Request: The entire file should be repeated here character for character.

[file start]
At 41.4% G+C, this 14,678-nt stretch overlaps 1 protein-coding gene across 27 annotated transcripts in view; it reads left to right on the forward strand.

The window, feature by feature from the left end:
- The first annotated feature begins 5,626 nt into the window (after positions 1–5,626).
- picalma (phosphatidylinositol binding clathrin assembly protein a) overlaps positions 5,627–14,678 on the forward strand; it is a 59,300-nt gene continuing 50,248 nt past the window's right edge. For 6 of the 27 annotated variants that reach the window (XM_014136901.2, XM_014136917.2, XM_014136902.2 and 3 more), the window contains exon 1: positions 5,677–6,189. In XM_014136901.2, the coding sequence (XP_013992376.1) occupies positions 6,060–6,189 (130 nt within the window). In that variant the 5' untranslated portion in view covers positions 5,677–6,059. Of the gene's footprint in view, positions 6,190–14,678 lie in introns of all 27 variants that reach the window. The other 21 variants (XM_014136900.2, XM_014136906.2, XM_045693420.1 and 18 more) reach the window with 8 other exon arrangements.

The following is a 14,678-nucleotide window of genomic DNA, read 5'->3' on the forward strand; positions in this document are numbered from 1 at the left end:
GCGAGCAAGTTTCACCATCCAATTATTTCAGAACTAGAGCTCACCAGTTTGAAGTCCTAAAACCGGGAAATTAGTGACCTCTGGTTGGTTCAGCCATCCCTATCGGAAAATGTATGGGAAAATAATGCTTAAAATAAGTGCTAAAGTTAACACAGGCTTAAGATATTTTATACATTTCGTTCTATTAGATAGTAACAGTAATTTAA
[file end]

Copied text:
At 41.4% G+C, this 14,678-nt stretch overlaps 1 protein-coding gene across 27 annotated transcripts in view; it reads left to right on the forward strand.

The window, feature by feature from the left end:
- The first annotated feature begins 5,626 nt into the window (after positions 1–5,626).
- picalma (phosphatidylinositol binding clathrin assembly protein a) overlaps positions 5,627–14,678 on the forward strand; it is a 59,300-nt gene continuing 50,248 nt past the window's right edge. For 6 of the 27 annotated variants that reach the window (XM_014136901.2, XM_014136917.2, XM_014136902.2 and 3 more), the window contains exon 1: positions 5,677–6,189. In XM_014136901.2, the coding sequence (XP_013992376.1) occupies positions 6,060–6,189 (130 nt within the window). In that variant the 5' untranslated portion in view covers positions 5,677–6,059. Of the gene's footprint in view, positions 6,190–14,678 lie in introns of all 27 variants that reach the window. The other 21 variants (XM_014136900.2, XM_014136906.2, XM_045693420.1 and 18 more) reach the window with 8 other exon arrangements.

The following is a 14,678-nucleotide window of genomic DNA, read 5'->3' on the forward strand; positions in this document are numbered from 1 at the left end:
GCGAGCAAGTTTCACCATCCAATTATTTCAGAACTAGAGCTCACCAGTTTGAAGTCCTAAAACCGGGAAATTAGTGACCTCTGGTTGGTTCAGCCATCCCTATCGGAAAATGTATGGGAAAATAATGCTTAAAATAAGTGCTAAAGTTAACACAGGCTTAAGATATTTTATACATTTCGTTCTATTAGATAGTAACAGTAATTTAA